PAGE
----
Another good ol’ rant from Tom. It’s a bit extreme but the underlying lamentation with the abandonment of progressive enhancement is well founded.
Some excellent practical advice on progressive enhancement.
I really like Scott’s approach to defining what “support” means in terms of browsers—it makes a lot sense to break things down to the component level.
A love letter to HTML, prompted by the line-mode browser hack event at CERN.
A cogent definition and spirited defence of progressive enhancement:
Progressive Enhancement is an extension of our shared values on the web and goes to the root of the web. I believe—and hope you agree—that the web is for everybody and should be accessible regardless of the device a user brings to the party.
Go, Dan, go!
‘Sfunny, I was talking about just this kind of thing at An Event Apart today.
Jason pulls together some of the themes that emerged at An Event Apart DC this week.
Yet another timely reminder from Tim, prompted by the naysayers commenting on his previous excellent post on progressive enhancement, universal access, and the nature of the web.
There’s something fundamental and robust about being able to request a URL and get back at least an HTML representation of the resource: human-readable, accessible, fault tolerant.
A terrific case study in progressive enhancement: starting with a good ol’ form that works for everybody and then adding on features like Ajax, SVG, the History API …the sky’s the limit.
A nice description of progressive enhancement by Norm, as applied at GDS.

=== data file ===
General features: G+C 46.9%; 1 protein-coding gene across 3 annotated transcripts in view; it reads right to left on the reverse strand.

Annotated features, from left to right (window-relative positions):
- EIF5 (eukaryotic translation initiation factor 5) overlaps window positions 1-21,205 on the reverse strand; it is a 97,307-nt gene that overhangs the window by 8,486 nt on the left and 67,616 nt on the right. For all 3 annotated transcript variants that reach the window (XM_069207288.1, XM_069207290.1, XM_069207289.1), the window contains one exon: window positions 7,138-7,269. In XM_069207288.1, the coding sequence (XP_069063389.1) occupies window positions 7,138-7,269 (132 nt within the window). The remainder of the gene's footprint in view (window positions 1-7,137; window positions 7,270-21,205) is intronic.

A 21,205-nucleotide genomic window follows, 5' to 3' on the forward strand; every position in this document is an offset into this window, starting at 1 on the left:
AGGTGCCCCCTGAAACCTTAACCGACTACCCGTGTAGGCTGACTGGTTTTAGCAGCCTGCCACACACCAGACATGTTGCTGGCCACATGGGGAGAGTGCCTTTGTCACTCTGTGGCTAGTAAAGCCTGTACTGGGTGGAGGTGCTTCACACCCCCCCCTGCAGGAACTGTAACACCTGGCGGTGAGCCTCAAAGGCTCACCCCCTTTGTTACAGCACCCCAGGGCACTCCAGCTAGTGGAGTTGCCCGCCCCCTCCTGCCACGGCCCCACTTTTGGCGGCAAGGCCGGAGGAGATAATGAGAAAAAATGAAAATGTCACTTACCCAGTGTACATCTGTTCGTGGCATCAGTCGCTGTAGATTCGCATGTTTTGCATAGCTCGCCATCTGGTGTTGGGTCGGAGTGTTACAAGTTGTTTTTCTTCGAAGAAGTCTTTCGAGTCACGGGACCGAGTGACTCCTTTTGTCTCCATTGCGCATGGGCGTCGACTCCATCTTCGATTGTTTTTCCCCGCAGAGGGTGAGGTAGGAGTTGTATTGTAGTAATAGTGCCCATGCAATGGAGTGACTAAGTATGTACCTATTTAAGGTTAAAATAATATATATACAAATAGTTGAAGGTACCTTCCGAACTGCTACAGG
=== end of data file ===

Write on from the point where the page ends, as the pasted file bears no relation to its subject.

This off-canvas demo is a great practical example of progressive enhancement from David. It’s also a lesson in why over-reliance on jQuery can sometimes be problematic.
A really nice explanation by Todd Kloots of Twitter’s use of progressive enhancement with Ajax and the HTML5 History API. There’s even a shout for Hijax in there.
I wholeheartedly agree with Christian’s diagnosis of the average web page: it’s overweight to the point of obesity. Fortunately Dr. Heilmann has some remedies.
Some great thoughts from Mike Davies about the strengths of the web, prompted by some of the more extreme comments made by James Pearce at Full Frontal last week.
I should point out that James was being deliberately provocative in order to foment thought and discussion and, judging from this blog post, he succeeded.
The Web’s independence from the hardware and software platform people use is a feature. It’s better than cross-platform frameworks which are constantly criticised for not producing exact native-feeling apps on the multitude of platforms they run on. The Web is above that pettiness.
This is the talk I gave at the Webdagene conference in Norway a few weeks back. I called it Responsive Enhancement but I think the Norwegian title translates as “Improvements Through Responsive Design.”